Road Trip to Murder

caravan parkA road trip mystery book, what could be better for someone as I, who travels every year to various and sundry locations, just to take pictures of huge muffler men, buildings in the shape of coffee pots, and deserted former Mother Goose parks with discarded dwarfs littering the land? If a Body, by George Worthing Yates, doesn’t fulfill all of my roadside America yearnings, but it comes close. Published in 1941, probably written in 1940, the war hadn’t yet intruded on the happy roadways, and tourism was doing well. People had just begun traveling with trailers. Wally Byam, the inventor and builder of the first Airstream recreational vehicles, was happily in production in his backyard, during the mid 1930s. He sold plans to others, so they could create their own perfect home away from home. By 1942 they were well known on the roads, but once the country was fighting, the government wouldn’t allow the building of caravans–they needed all the aluminum and other components for the war effort. After, Byam went through business difficulties, but finally created a factory full of shiny silver compact caravans that traveled across country, and overseas–he personally shipped several to Europe. In this spirit, Americans began caravan traveling–long lines of Airstreams would gather together for a rally. The Wally Byam Caravan Club would meet and stay at various caravan parks, throughout the states, enjoying each other’s company, holding competitions, and generally bonding. How do I know all this, besides the wonderful google? My grandparents owned Airstreams as long as I knew them, and traveled constantly–everywhere across the US–they had been to every state except Alaska (an earthquake occurred the year they had intended to go) and Hawaii (my grandfather said he’d go as soon as they built a bridge.) And to my dismay, I stayed for a week with them at one rally at a caravan park in North Jersey. I was ten, and the closeness of inhabiting an airstream with them, and a cousin, and being urged to enter a Little Miss something or other contest, didn’t go well. The only respite was traveling via train to NYC and the World’s Fair. Other than that, you could keep your caravan rallies!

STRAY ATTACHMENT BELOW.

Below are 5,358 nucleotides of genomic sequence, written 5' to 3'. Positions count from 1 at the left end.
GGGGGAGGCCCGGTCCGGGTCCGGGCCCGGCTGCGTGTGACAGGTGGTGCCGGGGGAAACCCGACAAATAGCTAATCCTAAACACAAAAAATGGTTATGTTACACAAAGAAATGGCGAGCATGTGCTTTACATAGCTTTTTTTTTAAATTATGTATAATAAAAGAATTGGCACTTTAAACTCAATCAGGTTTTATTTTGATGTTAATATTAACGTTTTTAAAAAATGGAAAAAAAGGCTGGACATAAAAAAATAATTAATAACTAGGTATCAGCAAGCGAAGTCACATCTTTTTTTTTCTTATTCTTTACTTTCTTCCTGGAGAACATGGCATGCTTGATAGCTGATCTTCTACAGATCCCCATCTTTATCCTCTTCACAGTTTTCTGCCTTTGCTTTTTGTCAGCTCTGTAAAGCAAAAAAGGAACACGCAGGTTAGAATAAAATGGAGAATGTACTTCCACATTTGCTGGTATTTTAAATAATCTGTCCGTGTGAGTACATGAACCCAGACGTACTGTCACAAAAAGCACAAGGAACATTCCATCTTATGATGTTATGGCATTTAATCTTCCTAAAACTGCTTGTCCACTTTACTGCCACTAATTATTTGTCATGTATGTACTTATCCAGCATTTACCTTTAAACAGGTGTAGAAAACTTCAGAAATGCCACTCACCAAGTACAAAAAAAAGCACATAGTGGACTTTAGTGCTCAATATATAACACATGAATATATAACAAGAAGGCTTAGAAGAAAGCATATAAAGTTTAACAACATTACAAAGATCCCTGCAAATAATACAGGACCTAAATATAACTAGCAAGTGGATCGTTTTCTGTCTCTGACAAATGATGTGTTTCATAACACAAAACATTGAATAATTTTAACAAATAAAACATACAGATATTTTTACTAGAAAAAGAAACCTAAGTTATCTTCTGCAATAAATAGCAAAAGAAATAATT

As an adult, I’ll kill to own one of the vintage Airstreams my grandparents lived in. Would I join Wally Byam Caravan Club? Not sure about that, lol. In this mystery, one of the suspects has built his own trailer–all silver and sleek–no doubt with plans from Byam! The story starts out on the road, newlyweds Hazlitt George Brendan Woar and Katheren (no, not a misspelling–the author wrote it that way) Meynard Woar are running from the law–he’s in the US illegally, or so a law person who has a grudge has decided, and they want him for deportation. It’s rainy, they’re on ‘The National Old Trails Route from coast to coast -a trip every American should make’–more precisely, the part of Route 40 between Pennsylvania, West Virginia and hilly Ohio when suddenly a man appears in the direct line of their car, causing them to brake, and for the car behind to hit them. The victim, far from dead, seems none the worse for wear, being soddenmystery with drink. George swears he saw someone push the man in front of the car, but his new wife wants to hear nothing about detecting–he’s gotten into loads of trouble before when he dipped into the murder pool, having once been part of Scotland Yard. The accident necessitates a stay at a sleazy auto camp–Mizler’s Mountain View Rest Cabins–Everybody Sleeps Here! The other temporary residents include: a couple with their teenage daughter traveling via car and trailer; a middle aged couple from Wisconsin that rear ended the Woars; the drunk and his extraordinarily beautiful wife;. a single rough and tumble traffic inspector; an unlikely movie mogul and his flashy wife;  sullen twin brothers; and the skinny inn keepers, Mr. and Mrs. Mizler. What happens later in the evening sets most on a cross country trek suspecting each other of murdering the drunk, who escaped death twice, one after being hit, another after being rescued from his burning car. The third time did the trick,  his car ran into a huge tractor trailer.